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Original article

Vol. 148 No. 3738 (2018)

Paediatric musculoskeletal infections with Panton-Valentine leucocidin

Cite this as:
Swiss Med Wkly. 2018;148:w14669



Paediatric musculoskeletal infections by Panton-Valentine leucocidin (PVL)-producing Staphylococcus aureus constitute a rare, but highly critical event. They are characterised by a rapid course of marked inflammation, worsening under conservative therapy and a high rate of recurrence. This study aimed to illustrate the importance of paediatric PVL-producing S. aureus musculoskeletal infections in western Switzerland.


Case records, clinical parameters and biological assessments of children with musculoskeletal infections due to PVL-producing S. aureus who attended the University Hospitals of Lausanne and Geneva from 2008 to 2016 were studied retrospectively.


Of the nine cases (seven male), four presented with haematogenous acute osteomyelitis, two with septic arthritis, and three with skin and soft tissue infections. Laboratory analysis revealed mean values for white blood cell count of 12,700/mm3, C-reactive protein (CRP) 171mg/l, erythrocyte sedimentation rate (ESR) 62 mm/h and platelet count 241,000/mm3. Notably, fever and laboratory values were higher for osteoarticular infections. PVL was produced by methicillin-sensitive S. aureus (MSSA) in eight cases and by community-acquired methicillin-resistant S. aureus (CA-MRSA) in one case. PVL was identified in blood cultures (six cases), operative samples (seven cases) and an oral swab (one case). Treatment relied on surgical procedures, endorsed by two-agent antimicrobial therapy for up to 9 weeks. Complications included recurrent infections (five cases), pathological fracture (one case) and growth arrest (two cases), as well as an important psychological impact (one case).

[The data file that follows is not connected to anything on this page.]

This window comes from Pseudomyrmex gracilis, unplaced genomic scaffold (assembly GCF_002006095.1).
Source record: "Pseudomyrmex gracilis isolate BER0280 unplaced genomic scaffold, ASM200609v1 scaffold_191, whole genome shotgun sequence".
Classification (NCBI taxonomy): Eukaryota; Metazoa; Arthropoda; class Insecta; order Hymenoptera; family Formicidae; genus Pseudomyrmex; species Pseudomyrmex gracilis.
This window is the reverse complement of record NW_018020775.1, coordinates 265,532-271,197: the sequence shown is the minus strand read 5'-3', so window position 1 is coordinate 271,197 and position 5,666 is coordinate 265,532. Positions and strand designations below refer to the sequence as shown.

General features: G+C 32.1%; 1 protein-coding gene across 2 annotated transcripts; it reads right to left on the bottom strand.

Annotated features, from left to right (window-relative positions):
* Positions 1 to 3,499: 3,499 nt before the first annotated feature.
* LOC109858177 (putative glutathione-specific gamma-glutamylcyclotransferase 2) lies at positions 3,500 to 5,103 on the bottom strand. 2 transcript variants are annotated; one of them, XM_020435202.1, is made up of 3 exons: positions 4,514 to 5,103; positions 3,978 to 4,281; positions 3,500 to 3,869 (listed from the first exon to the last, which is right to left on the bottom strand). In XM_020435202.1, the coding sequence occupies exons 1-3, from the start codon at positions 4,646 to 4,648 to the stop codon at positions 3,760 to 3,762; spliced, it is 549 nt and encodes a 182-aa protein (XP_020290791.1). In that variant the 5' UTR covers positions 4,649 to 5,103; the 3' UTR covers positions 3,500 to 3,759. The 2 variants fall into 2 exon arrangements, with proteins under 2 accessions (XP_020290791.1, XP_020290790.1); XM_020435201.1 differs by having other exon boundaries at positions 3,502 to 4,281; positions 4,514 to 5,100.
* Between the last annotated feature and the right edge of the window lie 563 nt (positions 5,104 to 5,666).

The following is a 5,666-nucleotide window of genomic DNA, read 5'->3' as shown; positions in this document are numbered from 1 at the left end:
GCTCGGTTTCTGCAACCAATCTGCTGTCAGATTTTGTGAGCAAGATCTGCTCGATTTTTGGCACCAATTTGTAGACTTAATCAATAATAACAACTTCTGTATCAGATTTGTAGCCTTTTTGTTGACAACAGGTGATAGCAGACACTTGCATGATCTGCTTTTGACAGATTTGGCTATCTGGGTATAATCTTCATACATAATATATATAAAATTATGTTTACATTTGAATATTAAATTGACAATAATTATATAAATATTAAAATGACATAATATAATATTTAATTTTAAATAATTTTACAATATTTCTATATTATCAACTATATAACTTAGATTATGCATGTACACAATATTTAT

The results of this study highlight the low prevalence of PVL-producing S. aureus musculoskeletal infections in the paediatric population in our region. Nevertheless, given the importance of complications, the recurrence rate and the duration of treatment, clinicians caring for children need to be especially well versed with the peculiarity of this entity. Retrospective case series. Level of evidence: IV


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